We’ve got something pretty cool running for the next couple of months.
The Rugby League World Cup kicked off in Melbourne on Friday Night with a blockbuster match between Australia and the old enemy England.
While that game was a little underwhelming, it started what should be a fantastic two months of rugby league, both on and off field.
Just this weekend we’ve already seen an Acknowledgment of Country by the Australians led by Johnathan Thurston and Cameron Smith.
The Kiwis pulled out their famous Haka in Auckland, which was countered perfectly by a traditional Samoan war dance.
We had Tongans shedding tears during their national anthem, a spine-tingling hymn from the Fijians, and a return to the World Cup for Lebanon after a 17-year absence.
Possibly most impressive was the atmosphere in Port Moresby when the Kumuls had a thumping win in front of their league-mad fans.
It hasn’t been all good though, as the first weekend was marred by a number of serious injuries.
The Aussies lost their starting lock Jake Trbojevic to a pectoral injury about 40 minutes after English enforcer Sam Burgess was sidelined with medial ligament damage in his knee.
These may be the least of the injuries however. Kiwi Gerard Beale fractured both his tibia and fibula in a freak off the ball incident. Fijian prop Kane Evans broke his wrist in the act of scoring a try.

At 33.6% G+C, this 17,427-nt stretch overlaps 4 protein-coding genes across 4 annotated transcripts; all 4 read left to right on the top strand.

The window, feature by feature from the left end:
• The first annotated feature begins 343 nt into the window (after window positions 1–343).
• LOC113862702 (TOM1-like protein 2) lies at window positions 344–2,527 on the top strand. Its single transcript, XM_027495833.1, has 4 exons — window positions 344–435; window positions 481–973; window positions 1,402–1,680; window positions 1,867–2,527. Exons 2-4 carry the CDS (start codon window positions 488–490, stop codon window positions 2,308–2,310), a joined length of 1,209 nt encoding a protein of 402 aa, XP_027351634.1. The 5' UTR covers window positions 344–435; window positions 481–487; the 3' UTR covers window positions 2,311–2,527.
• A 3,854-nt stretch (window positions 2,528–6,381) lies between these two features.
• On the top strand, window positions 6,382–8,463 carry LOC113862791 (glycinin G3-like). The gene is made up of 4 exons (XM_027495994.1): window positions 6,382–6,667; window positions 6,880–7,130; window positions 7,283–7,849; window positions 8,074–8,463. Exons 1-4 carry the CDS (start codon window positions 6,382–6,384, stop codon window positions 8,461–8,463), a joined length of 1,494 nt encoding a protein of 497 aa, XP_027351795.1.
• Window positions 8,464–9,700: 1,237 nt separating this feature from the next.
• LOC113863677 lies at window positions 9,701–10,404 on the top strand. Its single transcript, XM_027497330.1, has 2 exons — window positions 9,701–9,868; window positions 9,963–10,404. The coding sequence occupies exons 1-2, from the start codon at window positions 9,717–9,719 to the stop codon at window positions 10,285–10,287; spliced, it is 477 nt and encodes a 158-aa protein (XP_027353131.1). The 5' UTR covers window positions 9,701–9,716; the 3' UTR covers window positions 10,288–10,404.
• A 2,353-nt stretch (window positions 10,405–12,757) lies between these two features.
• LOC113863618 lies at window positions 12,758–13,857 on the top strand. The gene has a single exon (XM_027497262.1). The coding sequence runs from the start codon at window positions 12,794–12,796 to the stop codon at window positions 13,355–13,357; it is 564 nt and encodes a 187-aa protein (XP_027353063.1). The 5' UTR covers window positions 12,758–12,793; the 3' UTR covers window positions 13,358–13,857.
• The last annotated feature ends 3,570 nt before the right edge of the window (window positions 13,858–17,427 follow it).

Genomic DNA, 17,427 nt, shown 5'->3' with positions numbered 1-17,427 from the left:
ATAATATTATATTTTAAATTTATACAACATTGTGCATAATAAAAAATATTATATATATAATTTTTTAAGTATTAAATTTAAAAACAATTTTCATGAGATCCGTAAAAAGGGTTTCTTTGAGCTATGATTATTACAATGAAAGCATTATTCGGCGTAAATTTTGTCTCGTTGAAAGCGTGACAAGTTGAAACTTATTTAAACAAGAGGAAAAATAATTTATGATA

And Jack Johns, son of Knights and Sharks legend Matthew Johns, broke his arm playing for Italy.
Despite these injuries, the most common complaint that I’ve heard from fans is the fact there are too many Aussies and Kiwis playing for other countries.
This was especially prevalent during the recent spate of defections led by Jason Taumalolo and Andrew Fifita.
Both of these men chose to play for Tonga despite being key figures in their respective countries’ World Cup plans.
I can understand the argument. Is it really a World Cup if most sides are just full of Australians or New Zealanders with an ethnic background?
I think the answer is yes. And I think the World Cup is a lot better for it.
A beautiful video emerged not long after Andrew Fifita’s decision of his grandfather crying when he found out his grandson would represent Tonga.
These players that are pulling on another country’s jersey are passionate about their heritage.
These countries will also have a massive following. All 14 nations that are competing at the World Cup have massive communities in Australia that will be cheering themselves hoarse.
But possibly the number one reason is the quality of competition.
We’re only 17 years removed from the 2000 World Cup that saw Australia beat Russia by 106 points only three days after England beat them 72.
Sure there were some blowouts over the first weekend, but I can’t see any game getting out of hand like that. The quality of these sides, especially due to the injection of Australian players, is too great.
So rather than complaining, let’s just sit back and enjoy the fact we still have rugby league on our TVs.